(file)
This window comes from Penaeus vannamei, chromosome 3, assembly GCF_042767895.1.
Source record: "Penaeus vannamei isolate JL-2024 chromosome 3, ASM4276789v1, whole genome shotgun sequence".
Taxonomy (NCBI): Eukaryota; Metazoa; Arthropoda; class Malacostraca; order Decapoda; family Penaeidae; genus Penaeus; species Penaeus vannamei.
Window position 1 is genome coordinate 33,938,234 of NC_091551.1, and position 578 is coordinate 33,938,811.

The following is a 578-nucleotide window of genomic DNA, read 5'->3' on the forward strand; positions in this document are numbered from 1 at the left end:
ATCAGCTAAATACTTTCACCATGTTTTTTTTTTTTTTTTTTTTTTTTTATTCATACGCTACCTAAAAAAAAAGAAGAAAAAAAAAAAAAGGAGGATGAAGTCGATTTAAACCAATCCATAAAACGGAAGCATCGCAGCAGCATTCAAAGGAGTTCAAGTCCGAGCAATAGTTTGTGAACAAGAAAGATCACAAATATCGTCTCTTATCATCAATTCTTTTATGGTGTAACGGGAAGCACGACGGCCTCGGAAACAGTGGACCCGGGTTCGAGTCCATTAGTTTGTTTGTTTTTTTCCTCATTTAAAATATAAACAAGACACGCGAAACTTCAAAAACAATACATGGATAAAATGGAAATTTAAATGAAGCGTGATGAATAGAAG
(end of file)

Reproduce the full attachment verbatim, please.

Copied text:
This window comes from Penaeus vannamei, chromosome 3, assembly GCF_042767895.1.
Source record: "Penaeus vannamei isolate JL-2024 chromosome 3, ASM4276789v1, whole genome shotgun sequence".
Taxonomy (NCBI): Eukaryota; Metazoa; Arthropoda; class Malacostraca; order Decapoda; family Penaeidae; genus Penaeus; species Penaeus vannamei.
Window position 1 is genome coordinate 33,938,234 of NC_091551.1, and position 578 is coordinate 33,938,811.

The following is a 578-nucleotide window of genomic DNA, read 5'->3' on the forward strand; positions in this document are numbered from 1 at the left end:
ATCAGCTAAATACTTTCACCATGTTTTTTTTTTTTTTTTTTTTTTTTTATTCATACGCTACCTAAAAAAAAAGAAGAAAAAAAAAAAAAGGAGGATGAAGTCGATTTAAACCAATCCATAAAACGGAAGCATCGCAGCAGCATTCAAAGGAGTTCAAGTCCGAGCAATAGTTTGTGAACAAGAAAGATCACAAATATCGTCTCTTATCATCAATTCTTTTATGGTGTAACGGGAAGCACGACGGCCTCGGAAACAGTGGACCCGGGTTCGAGTCCATTAGTTTGTTTGTTTTTTTCCTCATTTAAAATATAAACAAGACACGCGAAACTTCAAAAACAATACATGGATAAAATGGAAATTTAAATGAAGCGTGATGAATAGAAG